Dear Readers, I know you are all agog to hear the results of my Open University science experiment with doughballs, and now that my assignment has been sent off, I can finally share what the results seemed to show.
You might remember that the task was to prepare some red and some yellow doughballs for the birds to enjoy, Typically for me, I decided that lard and flour wasn’t quite tasty enough, so I also incorporated some whizzed-up dry mealworms and some bird-friendly peanut butter. This all made the balls a little darker in colour than they would have been, and I wondered if the colours would be different enough for the birds to discern. I also took care to use bird-friendly colouring, which was probably not as strong as the artificial colours that some people used.
Then, I had to run twenty trials, ten with 45 red and 5 yellow balls, and then ten with 45 yellow and 5 red balls. The reason for this was that we were testing for two different things.
Firstly, were the birds just taking whichever colour was commonest without any regard for its features? If this was the case, they shouldn’t care which colour was presented, so long as there was lots of it.
Secondly, were the birds choosing one colour in preference to the other?
Well, the results are in, and the magpies were clearly choosing the red balls, even after I’d done all kinds of fancy statistical stuff to make sure it wasn’t by chance. How exciting! We know that birds have colour vision, and in my experience it’s the red berries in the garden that always go first, so I imagine that the red colour is an advertisement for ripeness.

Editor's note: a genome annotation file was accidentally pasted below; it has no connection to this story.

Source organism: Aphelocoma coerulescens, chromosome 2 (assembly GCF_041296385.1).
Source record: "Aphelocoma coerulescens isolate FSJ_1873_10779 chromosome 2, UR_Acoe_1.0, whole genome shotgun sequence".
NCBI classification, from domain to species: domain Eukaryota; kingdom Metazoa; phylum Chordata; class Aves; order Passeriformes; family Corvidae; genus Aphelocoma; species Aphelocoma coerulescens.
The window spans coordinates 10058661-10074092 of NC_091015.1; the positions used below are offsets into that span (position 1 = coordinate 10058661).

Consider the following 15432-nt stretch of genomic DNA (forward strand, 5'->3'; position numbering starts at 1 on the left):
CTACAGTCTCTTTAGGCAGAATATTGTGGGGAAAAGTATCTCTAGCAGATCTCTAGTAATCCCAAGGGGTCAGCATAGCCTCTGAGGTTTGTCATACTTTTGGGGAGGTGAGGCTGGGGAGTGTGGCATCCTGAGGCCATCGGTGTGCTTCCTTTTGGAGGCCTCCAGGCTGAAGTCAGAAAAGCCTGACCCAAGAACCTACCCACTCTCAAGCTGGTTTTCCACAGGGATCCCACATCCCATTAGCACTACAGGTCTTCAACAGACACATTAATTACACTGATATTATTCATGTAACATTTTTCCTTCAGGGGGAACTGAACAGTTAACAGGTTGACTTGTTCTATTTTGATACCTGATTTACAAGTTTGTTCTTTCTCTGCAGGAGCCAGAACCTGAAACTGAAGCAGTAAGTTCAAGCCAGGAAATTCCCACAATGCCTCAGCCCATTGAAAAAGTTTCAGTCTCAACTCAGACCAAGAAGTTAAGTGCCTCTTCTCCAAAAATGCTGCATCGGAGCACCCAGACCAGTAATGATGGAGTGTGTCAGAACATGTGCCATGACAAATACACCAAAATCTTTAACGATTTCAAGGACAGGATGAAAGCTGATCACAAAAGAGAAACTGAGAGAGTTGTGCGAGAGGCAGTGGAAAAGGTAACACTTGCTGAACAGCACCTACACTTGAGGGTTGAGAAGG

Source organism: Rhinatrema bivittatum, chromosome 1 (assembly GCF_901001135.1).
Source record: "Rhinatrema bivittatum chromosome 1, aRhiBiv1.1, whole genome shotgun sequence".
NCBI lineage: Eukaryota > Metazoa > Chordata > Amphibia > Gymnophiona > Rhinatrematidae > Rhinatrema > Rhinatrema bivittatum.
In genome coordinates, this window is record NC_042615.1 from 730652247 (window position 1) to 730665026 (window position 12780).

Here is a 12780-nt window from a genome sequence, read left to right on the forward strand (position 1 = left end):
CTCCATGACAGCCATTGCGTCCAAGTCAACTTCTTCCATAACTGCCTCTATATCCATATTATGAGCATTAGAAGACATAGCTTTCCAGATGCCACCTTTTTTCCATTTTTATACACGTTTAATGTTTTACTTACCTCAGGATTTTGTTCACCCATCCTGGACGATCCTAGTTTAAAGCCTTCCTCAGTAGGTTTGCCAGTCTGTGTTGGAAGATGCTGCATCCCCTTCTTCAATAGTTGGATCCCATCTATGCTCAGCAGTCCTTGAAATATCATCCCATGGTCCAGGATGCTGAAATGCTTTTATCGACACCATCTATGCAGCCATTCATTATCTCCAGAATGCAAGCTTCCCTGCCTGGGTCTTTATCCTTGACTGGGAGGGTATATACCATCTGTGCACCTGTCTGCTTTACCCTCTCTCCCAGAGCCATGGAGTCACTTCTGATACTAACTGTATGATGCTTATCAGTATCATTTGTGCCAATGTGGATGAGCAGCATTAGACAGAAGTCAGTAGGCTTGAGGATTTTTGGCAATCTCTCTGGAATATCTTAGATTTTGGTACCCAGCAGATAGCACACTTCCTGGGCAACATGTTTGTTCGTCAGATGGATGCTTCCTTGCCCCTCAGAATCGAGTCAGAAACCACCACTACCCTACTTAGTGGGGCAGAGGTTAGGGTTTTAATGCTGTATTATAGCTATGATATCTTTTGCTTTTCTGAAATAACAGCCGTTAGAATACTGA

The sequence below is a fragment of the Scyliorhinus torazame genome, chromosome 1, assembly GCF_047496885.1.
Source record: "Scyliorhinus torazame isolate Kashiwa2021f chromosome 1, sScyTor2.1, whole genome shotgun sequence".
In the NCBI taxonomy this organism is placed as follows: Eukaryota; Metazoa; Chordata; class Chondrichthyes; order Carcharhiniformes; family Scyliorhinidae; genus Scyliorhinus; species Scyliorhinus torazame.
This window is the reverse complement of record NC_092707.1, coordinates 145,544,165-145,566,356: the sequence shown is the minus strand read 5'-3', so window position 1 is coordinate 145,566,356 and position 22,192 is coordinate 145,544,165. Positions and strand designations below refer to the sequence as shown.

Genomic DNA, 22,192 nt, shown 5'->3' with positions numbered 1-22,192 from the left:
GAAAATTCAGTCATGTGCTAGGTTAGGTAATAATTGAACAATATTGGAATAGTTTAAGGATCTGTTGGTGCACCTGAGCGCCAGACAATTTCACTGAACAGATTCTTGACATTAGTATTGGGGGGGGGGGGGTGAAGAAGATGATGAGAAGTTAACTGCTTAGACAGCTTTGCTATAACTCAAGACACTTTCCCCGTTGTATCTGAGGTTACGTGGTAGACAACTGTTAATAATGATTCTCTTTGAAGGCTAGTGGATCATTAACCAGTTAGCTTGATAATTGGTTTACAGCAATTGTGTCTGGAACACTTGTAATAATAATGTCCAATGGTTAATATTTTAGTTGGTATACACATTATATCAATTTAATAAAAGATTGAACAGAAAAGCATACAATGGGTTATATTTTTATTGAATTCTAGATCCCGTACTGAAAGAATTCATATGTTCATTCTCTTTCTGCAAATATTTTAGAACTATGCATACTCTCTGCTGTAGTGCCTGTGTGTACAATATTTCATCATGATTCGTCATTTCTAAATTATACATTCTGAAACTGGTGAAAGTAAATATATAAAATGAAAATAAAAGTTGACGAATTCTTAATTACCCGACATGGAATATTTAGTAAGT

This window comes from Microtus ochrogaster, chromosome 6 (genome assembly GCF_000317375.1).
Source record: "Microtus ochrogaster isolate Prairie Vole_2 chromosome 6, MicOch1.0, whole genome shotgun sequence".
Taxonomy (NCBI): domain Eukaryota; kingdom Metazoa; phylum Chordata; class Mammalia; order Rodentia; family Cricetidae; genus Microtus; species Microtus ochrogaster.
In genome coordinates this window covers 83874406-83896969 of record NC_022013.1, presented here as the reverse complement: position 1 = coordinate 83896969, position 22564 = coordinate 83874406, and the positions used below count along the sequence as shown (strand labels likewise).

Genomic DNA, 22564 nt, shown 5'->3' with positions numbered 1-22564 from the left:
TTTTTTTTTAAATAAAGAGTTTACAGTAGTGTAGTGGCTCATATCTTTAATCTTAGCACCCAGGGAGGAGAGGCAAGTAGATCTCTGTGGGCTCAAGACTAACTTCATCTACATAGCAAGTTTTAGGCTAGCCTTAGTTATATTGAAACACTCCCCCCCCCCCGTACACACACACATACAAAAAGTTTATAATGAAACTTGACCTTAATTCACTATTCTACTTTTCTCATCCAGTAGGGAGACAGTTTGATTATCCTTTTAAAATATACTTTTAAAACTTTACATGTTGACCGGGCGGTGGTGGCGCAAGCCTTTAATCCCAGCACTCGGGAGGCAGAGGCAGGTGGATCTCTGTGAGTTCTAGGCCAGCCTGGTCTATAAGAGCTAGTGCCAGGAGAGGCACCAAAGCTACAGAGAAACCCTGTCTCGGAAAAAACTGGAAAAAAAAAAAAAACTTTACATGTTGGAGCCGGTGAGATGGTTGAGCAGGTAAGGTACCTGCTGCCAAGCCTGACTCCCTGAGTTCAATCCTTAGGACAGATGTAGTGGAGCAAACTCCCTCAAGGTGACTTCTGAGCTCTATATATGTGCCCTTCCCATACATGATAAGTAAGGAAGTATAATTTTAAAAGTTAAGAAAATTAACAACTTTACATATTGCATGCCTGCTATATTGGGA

The effect of choosing prey based on colour will depend on what kind of prey it is. If it’s an insect, and the red ones always get eaten, they will become rarer and rarer, until they finally find it hard to survive. If the prey is a berry, however, and it can survive a trip through the bird’s gut, being eaten is a great advantage, as the seeds will be dispersed far and wide. I expect to see lots of baby red doughballs popping up all over the garden.
Of course, like all scientific experiments this one opens up as many questions as it answers. Is it only these two magpies who prefer red, or all magpies, or indeed all birds? I know that many bird-pollinated flowers are red, so that might be an indication. Secondly, I wasn’t as careful as I could have been with the size of the balls, so did the birds also choose larger balls for preference? Finally, would the results have been even more marked if the difference between the colours was clearer?
At any rate, this was a most interesting experience, and it felt as if I was doing ‘real’ science. It will be fun to compare the results with my classmates, and to see if anyone had anything really strange ( I know that one woman was using her pet chickens to test out the theory, and another kept having her doughballs stolen by squirrels, who are pretty much colourblind as far as I know). And for now, I have so much excess dough that the magpies are enjoying it without having to do any work at all.
Our next experiment is on leaf stomata, which sounds rather less exciting, but I’ll keep you posted!